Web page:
Oh dear… you *do* realize that you just basically made one big ad-hominem fallacy? Had the writer simply used “challenged” or “dared” or “provoked” (which is much closer to the sense of what the writer was getting at), you would not have had recourse to some misapplication of James so as to attack them as blaspheming heretics.

    (And FWIW, I share your concern about their ethics).


  • Joey Odendahl

    Yeah. Jesus could’ve used a good PR guy. Then fewer people would imply that his death was technically assisted suicide. But to be fair, he couldn’t have known it would be used as an excuse to lie for him.

  • Michael J. Lichens

    Huh, these responses are very eye opening.

  • Martha O’Keeffe

    Mark, I don’t know if this is any help to you, but a German Catholic blogger posted about the effects of a similar type sting operation regarding the morning-after pill, rape victims, and Catholic hospitals here

    His conclusion:
    “The fairly obvious part of the moral is that consequentialism backfires even on consequentialist grounds. The false rape victims triggering this entire chain of events thought fighting for a policy that might save lives was well worth breaking the 8th commandment, so they did evil that good may come from it. Not only did they fail, they also caused great harm to the Church while doing so.”

  • Elaine S.

    I don’t quite agree with your take on this, and here’s why. If Lila Rose had walked up to a FORMER clinic employee and asked her to take her old job back — knowing that her job, every single day, would involve helping women to kill their unborn children — so they could work together on exposing the clinic, then I would say it was a clear-cut case of tempting a repentant, or potentially repentant, person to sin again.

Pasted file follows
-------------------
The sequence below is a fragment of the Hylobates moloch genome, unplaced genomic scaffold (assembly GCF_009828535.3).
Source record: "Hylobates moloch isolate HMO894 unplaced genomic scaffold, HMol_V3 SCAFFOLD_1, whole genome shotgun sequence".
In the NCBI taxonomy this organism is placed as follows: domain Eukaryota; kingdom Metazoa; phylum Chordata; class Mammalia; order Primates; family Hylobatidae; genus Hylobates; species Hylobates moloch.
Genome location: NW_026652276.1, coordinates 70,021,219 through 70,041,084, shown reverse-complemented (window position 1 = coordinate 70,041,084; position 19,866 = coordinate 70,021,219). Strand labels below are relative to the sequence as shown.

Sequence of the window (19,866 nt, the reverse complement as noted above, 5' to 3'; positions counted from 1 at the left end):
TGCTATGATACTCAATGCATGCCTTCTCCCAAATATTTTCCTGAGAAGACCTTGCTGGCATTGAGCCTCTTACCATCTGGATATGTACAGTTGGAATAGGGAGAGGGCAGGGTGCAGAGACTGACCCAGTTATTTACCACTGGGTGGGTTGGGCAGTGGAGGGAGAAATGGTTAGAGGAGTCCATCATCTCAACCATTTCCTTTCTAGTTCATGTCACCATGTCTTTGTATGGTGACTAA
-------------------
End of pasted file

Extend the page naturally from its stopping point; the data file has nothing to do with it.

Or, let’s say the doctor and/or the clinic worker in this video happened to tell Lila that she was quitting soon, and Lila told her “Oh that’s too bad, you really should stay on” in hopes of persuading her NOT to quit, so she (Lila) could come back and get more damning video. That, I agree, would be wrong.

    But, since the people Lila (or her companion) were addressing was were CURRENT clinic employees holding themselves out to the world — every single day on the job — as facilitators of abortion, I don’t get how Lila’s actions make their sin any worse.

    Lila did not walk up to an innocent person on the street and offer them $500 or $1,000 to kill someone; she went to the equivalent of a KNOWN Mafia hit man and his/her messenger or assistant, asking them how they would carry out a “hit” on Mr. X, but with no intention of actually having them carry out said “hit”.

    Now supposing the doctor or clinic worker were, as you suggest, having second thoughts about their employment and were on the verge of quitting in disgust at what was taking place in the clinic. If that were the case, then I’d think they would WANT to see the place exposed, and would be pleased, not scandalized, to find out that she had played a part in exposing it.